These patterns, as well as the various instances of each pattern in different languages, have been shown to originate from a variety of distinct diachronic processes, including the reinterpretation of the argument structure of different source constructions and the grammaticalization of different source elements into markers for different argument roles (for example, the grammaticalization of instrumentals, indexicals, and cislocatives into A argument markers, and that of topic markers into P argument markers: Garrett 1990, McGregor 2008, Rude 1991, Lord 1993, Mithun 1996, König 2008). Does this mean that typological hierarchies just capture the outputs of several independent diachronic processes, or are individual hierarchies still amenable to a unified explanation in terms of general principles (such as for example the need to disambiguate particular meanings)?

These issues or related ones have occasionally been raised in the literature on typological universals (see, e.g., Bybee 1988, Aristar 1991, Newmeyer 2002, Filimonova 2005, Dryer 2006, Bickel 2008, Creissels 2008), and very similar problems have been addressed in the Evolutionary Phonology model advocated by Blevins (2004, 2008). Until now, however, the explanation of typological hierarchies has generally remained separate from the reconstruction of the processes that give rise to the relevant grammatical patterns in individual languages. The theme session seeks to explore the theoretical implications of these processes both for the explanation of individual hierarchies, and for the theoretical debate on the nature of typological hierarchies in general. To this end, we welcome papers focusing on foundational issues as well as papers providing new diachronic data on individual hierarchies, either from particular languages or from cross-linguistic surveys.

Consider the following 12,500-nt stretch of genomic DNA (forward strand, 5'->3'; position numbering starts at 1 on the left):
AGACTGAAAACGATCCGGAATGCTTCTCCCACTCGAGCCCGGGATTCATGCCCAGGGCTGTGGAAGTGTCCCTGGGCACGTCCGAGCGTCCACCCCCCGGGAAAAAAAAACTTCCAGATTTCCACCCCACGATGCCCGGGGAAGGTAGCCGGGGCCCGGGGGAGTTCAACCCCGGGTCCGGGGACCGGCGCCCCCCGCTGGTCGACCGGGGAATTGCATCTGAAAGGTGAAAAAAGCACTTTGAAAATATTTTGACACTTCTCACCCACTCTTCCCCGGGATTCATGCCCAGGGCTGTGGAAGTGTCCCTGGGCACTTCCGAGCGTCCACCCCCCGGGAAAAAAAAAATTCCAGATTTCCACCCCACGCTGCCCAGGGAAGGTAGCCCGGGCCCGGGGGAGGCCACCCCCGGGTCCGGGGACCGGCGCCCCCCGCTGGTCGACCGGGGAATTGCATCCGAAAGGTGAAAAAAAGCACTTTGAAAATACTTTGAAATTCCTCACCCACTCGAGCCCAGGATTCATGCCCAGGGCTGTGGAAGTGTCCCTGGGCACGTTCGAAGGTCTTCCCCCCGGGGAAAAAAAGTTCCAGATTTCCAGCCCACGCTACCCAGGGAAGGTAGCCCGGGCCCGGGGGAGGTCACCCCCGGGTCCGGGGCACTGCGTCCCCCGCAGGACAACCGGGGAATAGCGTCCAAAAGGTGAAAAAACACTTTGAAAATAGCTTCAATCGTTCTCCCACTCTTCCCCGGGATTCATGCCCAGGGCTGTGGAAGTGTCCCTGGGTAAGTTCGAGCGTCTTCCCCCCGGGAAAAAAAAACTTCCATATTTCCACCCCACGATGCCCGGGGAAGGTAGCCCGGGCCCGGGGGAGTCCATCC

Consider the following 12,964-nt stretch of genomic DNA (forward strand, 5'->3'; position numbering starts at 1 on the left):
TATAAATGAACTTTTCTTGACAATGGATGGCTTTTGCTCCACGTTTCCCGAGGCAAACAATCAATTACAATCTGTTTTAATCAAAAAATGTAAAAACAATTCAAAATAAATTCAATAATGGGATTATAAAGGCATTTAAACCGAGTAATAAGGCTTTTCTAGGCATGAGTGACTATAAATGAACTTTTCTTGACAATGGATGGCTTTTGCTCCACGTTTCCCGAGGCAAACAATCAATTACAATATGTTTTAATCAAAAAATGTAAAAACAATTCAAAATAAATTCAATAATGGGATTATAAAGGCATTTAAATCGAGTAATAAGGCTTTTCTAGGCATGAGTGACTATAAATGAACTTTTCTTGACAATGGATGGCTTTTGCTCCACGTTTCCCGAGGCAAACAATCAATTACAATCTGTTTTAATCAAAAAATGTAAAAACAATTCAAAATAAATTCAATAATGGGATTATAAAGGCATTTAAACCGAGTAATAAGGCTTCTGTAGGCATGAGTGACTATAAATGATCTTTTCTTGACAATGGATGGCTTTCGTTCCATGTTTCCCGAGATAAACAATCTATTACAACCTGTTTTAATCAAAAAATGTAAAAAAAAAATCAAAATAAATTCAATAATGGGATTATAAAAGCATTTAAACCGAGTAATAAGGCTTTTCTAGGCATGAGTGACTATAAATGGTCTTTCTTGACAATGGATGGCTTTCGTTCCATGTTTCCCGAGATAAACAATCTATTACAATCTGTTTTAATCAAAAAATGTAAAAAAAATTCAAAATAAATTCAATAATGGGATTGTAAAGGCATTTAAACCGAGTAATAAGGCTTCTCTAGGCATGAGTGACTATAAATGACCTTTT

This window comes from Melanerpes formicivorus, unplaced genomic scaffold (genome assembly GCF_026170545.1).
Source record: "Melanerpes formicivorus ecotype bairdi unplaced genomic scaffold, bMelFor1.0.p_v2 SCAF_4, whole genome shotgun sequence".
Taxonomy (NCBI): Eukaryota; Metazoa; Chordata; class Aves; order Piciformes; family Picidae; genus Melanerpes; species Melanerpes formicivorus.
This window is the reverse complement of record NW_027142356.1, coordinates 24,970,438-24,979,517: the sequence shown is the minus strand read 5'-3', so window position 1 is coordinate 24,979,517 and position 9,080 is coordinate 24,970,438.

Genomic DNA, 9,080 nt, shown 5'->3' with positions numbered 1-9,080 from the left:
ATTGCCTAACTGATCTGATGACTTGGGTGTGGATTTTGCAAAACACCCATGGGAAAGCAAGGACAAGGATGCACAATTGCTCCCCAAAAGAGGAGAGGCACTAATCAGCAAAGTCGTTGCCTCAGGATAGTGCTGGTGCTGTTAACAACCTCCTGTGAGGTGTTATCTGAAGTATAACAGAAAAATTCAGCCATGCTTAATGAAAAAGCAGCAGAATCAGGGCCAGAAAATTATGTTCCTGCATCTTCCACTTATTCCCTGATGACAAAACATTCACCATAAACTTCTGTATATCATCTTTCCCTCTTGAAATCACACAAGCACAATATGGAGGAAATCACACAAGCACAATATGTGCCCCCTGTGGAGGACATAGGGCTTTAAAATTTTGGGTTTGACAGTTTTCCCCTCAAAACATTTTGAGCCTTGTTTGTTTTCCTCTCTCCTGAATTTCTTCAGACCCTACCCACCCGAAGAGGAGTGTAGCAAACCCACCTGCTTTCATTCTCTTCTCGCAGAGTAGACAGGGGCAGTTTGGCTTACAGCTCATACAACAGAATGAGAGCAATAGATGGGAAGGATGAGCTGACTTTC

References

Aristar, A. R. (1991). On diachronic sources and synchronic patterns: an investigation into the origin of linguistic universals. Language 67, 1–33.

Bickel, B. (2008). On the scope of the referential hierarchy in the typology of grammatical relations.In G. G. Corbett and M. Noonan (Eds.), Case and grammatical relations: papers in honor of Bernard Comrie, pp. 191–210. Amsterdam and Philadelphia: John Benjamins.

Blevins, J. (2004). Evolutionary phonology: the emergence of sound patterns. Cambridge: Cambridge University Press.

Blevins, J. (2008). Consonant Epenthesis: Natural and Unnatural Histories. In J. Good (Ed.), Linguistic Universals and Language Change, pp. 79–107. Oxford: Oxford University Press.

Bybee, J. (1988). The diachronic dimension in explanation. In J. A. Hawkins (Ed.), Explaining language universals, pp. 350–79. Oxford: Basil Blackwell.

Comrie, B. (1989). Language universals and linguistic typology. 2nd edition. Oxford: Basil Blackwell.

Creissels, D. (2008). Direct and indirect explanations of typological regularities: the case of alignment variations. Folia Linguistica 42, 1–38.